Authorities tend to prefer that homeowners of listed properties keep their window repairs and replacements as minimal as possible so they are near-identical to the original window. After all, listed buildings and conservation areas are in place to preserve the original look and feel of these areas. However, if you are trying to improve the thermal performance of your windows or reduce the traffic noise coming from the busy road outside on your street, then replacing windows like-for-like will not be effective or appealing.

Can you double glaze windows in listed buildings or conservation areas?

Modern timber sash windows are certainly able to contain double-glazing. It is possible to replace the single panes with double glazing within your current sashes and preserve the original box frame. Or, if your box frame is beyond repair, we can make new sashes that are complete with double glazing and a new box frame.

However, you will need to gain planning approval to double glaze a property within a listed building or conservation area. Our entire listed building consent process is outlined in this detailed guide to listed building services put together by our sister company Wandsworth Sash Windows. It will navigate you through the consent process for works in a listed building/conservation area. There are four options, each with their pros and cons. It will guide you through each of the options, their pros and cons, whether an application to the council is necessary, and the likelihood of approval.

One of the most popular options for listed buildings and conservation areas is Fineo vacuum insulated glass. This glazing option delivers better thermal efficiency and sound insulation than triple glazing but is as slim as single glazing. It is the perfect solution for listed properties as the glazing can easily be retrofitted into the existing box frames. We haven’t had a planning authority refuse this glazing option yet. It is a premium glazing option and, therefore, this is reflected in the cost. However, the benefits associated with vacuum insulated glazing are unrivalled. In fact, Fineo vacuum-insulated glass boasts a U-value of just 0.7 (A++ standard).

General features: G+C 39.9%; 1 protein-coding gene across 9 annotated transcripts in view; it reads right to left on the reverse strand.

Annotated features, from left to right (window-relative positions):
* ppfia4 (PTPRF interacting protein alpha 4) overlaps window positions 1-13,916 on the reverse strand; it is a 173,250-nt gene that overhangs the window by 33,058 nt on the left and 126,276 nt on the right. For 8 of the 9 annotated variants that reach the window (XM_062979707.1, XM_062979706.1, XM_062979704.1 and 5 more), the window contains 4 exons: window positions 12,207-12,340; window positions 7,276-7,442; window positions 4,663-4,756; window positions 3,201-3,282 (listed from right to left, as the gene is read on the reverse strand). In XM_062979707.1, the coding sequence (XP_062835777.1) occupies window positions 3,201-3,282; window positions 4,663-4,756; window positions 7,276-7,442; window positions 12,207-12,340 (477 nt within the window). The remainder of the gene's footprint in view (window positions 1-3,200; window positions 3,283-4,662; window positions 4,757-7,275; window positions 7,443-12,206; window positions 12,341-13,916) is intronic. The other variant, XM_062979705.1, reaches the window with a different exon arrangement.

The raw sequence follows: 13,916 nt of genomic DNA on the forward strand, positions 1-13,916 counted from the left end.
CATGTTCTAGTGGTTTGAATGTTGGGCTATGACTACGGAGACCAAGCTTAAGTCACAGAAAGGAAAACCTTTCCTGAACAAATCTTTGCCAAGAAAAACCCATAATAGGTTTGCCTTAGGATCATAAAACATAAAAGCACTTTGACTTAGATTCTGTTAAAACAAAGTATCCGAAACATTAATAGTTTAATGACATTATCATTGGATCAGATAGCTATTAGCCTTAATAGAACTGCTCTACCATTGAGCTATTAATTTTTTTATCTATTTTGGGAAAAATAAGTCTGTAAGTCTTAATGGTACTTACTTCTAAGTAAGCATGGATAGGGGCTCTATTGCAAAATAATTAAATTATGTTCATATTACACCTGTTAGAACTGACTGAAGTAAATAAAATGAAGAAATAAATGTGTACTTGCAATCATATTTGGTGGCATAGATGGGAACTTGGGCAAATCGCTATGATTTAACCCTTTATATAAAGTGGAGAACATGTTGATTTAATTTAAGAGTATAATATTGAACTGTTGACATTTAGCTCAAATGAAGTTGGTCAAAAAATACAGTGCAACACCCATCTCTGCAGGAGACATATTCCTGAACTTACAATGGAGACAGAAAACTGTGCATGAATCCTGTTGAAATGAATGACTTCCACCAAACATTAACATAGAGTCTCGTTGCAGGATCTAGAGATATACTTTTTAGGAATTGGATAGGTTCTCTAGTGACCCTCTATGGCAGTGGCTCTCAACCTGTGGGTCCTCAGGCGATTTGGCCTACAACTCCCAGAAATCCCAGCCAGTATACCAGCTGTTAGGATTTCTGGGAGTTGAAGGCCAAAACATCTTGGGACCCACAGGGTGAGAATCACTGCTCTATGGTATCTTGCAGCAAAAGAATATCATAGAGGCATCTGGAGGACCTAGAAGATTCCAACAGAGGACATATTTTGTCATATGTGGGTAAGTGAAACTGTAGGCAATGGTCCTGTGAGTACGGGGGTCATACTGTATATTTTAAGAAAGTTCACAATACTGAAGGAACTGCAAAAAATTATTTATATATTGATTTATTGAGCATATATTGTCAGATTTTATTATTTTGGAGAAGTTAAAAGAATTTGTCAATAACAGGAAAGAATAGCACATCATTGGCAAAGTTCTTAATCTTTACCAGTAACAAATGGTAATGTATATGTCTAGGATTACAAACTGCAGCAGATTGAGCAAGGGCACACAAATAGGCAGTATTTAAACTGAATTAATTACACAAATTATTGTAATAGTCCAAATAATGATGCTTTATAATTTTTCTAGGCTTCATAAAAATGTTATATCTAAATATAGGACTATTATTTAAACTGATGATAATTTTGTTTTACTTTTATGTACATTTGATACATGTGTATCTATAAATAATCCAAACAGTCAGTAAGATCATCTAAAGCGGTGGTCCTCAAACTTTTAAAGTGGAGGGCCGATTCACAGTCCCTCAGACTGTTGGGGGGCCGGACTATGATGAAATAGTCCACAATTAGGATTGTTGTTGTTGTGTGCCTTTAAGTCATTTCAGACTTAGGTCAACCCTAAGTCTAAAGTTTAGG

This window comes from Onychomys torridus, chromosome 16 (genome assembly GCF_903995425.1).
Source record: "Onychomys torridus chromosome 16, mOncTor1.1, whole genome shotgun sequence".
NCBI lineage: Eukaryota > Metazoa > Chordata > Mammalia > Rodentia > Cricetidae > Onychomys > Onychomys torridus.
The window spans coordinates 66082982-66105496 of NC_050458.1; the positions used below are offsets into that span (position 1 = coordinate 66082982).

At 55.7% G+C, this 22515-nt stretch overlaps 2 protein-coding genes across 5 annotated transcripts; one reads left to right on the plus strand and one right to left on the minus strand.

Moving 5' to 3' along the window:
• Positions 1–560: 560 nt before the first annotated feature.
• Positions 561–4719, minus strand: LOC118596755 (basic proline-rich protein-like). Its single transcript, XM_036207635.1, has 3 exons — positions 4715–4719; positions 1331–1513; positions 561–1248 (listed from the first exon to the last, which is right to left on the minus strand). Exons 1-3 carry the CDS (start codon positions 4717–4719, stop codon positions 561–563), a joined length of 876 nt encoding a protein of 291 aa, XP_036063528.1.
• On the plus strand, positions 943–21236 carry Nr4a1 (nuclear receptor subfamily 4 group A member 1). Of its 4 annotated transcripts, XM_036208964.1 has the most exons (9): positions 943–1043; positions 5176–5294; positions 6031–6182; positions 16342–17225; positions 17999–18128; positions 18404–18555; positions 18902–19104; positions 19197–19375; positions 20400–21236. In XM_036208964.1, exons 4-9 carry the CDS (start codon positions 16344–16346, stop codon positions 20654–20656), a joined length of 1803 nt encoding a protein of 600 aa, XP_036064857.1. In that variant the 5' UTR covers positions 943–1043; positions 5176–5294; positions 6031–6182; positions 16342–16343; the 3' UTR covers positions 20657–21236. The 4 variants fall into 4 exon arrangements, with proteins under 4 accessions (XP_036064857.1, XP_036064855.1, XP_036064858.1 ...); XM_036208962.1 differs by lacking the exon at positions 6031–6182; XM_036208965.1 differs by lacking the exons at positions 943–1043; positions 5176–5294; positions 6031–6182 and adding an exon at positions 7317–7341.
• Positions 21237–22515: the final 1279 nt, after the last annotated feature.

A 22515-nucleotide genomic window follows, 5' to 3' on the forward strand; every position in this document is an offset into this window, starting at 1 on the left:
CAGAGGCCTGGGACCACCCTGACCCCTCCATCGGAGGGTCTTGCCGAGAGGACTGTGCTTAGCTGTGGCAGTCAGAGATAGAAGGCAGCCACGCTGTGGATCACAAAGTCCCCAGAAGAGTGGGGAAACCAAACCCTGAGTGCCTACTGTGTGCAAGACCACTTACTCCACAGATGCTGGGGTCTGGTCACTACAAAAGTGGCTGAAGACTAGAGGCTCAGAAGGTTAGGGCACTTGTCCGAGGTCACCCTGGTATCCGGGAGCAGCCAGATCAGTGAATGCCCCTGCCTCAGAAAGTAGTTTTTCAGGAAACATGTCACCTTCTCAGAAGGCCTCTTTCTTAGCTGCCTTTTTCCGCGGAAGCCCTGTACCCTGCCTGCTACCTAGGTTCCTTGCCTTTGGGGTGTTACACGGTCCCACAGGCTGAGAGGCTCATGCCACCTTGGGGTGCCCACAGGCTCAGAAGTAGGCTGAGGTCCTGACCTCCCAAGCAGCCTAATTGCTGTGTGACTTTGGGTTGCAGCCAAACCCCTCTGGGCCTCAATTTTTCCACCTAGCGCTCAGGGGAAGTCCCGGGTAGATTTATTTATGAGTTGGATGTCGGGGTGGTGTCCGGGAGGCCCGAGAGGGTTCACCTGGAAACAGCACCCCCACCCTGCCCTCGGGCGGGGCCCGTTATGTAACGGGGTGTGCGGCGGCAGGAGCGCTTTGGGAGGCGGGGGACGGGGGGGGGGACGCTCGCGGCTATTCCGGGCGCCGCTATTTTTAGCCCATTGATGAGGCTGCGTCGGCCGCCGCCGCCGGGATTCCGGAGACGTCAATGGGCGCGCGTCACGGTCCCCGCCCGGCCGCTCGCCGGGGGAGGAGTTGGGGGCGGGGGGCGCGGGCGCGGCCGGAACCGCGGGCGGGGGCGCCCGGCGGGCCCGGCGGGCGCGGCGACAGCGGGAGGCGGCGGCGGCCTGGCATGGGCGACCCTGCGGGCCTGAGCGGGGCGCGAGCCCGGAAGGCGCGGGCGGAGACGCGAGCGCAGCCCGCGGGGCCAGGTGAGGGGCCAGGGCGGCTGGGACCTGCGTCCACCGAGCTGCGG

Our team here at Parsons Joinery are very skilled at finding a solution that works for both the customer and the planning officer. After a consultation with a customer, we will often submit approval for the project’s best-case scenario and will work down the list until we are granted approval.

For example, if a customer wants double glazing to be installed within their listed property, we will initially apply for double glazing. However, if this is not approved, we will apply for Fineo glazing. If that is rejected, we will apply for single glazing. We will discuss every detail with the customer and will agree with them what they would like us to apply for initially. We will also set the expectation for what is likely to be approved.

If you own a listed property and are looking to update your windows, it is always worth talking to our team, even if you have had a planning application denied in the past. We are confident we can find a solution that offers you a modern energy efficient home and meets the approval of your local planning authority.

*Statistics last updated Feb 2023.